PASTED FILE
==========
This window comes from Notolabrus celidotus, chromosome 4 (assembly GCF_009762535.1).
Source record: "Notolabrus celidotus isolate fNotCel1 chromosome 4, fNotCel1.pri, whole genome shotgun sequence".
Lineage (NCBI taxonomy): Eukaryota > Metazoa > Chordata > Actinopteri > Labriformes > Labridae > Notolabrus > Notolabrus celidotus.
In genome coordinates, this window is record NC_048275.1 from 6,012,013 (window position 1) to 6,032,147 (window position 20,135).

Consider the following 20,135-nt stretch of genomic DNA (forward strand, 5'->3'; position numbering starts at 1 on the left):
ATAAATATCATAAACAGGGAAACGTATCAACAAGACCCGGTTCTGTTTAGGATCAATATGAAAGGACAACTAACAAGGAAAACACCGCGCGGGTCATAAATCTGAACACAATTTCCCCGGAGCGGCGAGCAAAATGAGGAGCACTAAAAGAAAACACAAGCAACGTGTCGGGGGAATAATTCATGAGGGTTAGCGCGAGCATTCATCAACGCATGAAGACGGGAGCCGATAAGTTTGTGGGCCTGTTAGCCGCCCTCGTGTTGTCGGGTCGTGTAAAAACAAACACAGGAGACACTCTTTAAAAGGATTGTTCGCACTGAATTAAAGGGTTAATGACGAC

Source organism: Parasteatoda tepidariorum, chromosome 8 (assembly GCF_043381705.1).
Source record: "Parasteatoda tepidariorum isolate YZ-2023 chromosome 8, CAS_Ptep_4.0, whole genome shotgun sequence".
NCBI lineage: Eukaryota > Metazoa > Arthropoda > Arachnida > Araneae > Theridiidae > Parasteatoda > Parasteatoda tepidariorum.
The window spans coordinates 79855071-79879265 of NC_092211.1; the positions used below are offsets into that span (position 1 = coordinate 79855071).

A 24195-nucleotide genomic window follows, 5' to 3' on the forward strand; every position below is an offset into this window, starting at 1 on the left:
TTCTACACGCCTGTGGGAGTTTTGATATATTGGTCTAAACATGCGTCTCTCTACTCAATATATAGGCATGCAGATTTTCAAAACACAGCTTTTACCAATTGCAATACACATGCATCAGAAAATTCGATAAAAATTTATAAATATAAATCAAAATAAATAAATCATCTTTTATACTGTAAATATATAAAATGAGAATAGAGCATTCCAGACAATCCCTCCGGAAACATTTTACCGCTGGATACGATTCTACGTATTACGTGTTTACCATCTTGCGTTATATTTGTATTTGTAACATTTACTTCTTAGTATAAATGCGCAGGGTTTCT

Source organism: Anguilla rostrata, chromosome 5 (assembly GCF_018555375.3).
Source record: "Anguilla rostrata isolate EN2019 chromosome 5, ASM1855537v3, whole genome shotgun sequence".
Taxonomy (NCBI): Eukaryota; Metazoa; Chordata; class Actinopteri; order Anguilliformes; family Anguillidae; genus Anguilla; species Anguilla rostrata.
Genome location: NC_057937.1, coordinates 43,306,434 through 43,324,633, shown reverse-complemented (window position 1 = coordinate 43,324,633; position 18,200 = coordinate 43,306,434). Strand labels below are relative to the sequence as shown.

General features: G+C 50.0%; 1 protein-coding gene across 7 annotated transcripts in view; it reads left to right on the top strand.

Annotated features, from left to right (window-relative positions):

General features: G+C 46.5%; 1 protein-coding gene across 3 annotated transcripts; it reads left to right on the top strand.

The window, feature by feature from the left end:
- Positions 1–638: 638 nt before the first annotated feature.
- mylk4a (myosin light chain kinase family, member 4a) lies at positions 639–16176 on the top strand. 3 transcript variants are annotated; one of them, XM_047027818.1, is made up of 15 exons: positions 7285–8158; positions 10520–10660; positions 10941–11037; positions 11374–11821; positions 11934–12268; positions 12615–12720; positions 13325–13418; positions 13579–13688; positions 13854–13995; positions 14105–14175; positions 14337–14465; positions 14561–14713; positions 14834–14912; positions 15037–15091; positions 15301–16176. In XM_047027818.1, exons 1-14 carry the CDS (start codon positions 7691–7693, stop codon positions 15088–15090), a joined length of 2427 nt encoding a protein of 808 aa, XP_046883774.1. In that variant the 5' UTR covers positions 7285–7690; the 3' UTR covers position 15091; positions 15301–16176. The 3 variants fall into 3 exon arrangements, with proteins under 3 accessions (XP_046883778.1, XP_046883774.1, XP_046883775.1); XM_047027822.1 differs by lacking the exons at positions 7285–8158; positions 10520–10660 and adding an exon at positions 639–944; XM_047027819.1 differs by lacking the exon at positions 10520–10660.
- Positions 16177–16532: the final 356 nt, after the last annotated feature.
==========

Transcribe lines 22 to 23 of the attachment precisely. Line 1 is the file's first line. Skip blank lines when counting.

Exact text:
- mylk4a (myosin light chain kinase family, member 4a) lies at positions 639–16176 on the top strand. 3 transcript variants are annotated; one of them, XM_047027818.1, is made up of 15 exons: positions 7285–8158; positions 10520–10660; positions 10941–11037; positions 11374–11821; positions 11934–12268; positions 12615–12720; positions 13325–13418; positions 13579–13688; positions 13854–13995; positions 14105–14175; positions 14337–14465; positions 14561–14713; positions 14834–14912; positions 15037–15091; positions 15301–16176. In XM_047027818.1, exons 1-14 carry the CDS (start codon positions 7691–7693, stop codon positions 15088–15090), a joined length of 2427 nt encoding a protein of 808 aa, XP_046883774.1. In that variant the 5' UTR covers positions 7285–7690; the 3' UTR covers position 15091; positions 15301–16176. The 3 variants fall into 3 exon arrangements, with proteins under 3 accessions (XP_046883778.1, XP_046883774.1, XP_046883775.1); XM_047027822.1 differs by lacking the exons at positions 7285–8158; positions 10520–10660 and adding an exon at positions 639–944; XM_047027819.1 differs by lacking the exon at positions 10520–10660.
- Positions 16177–16532: the final 356 nt, after the last annotated feature.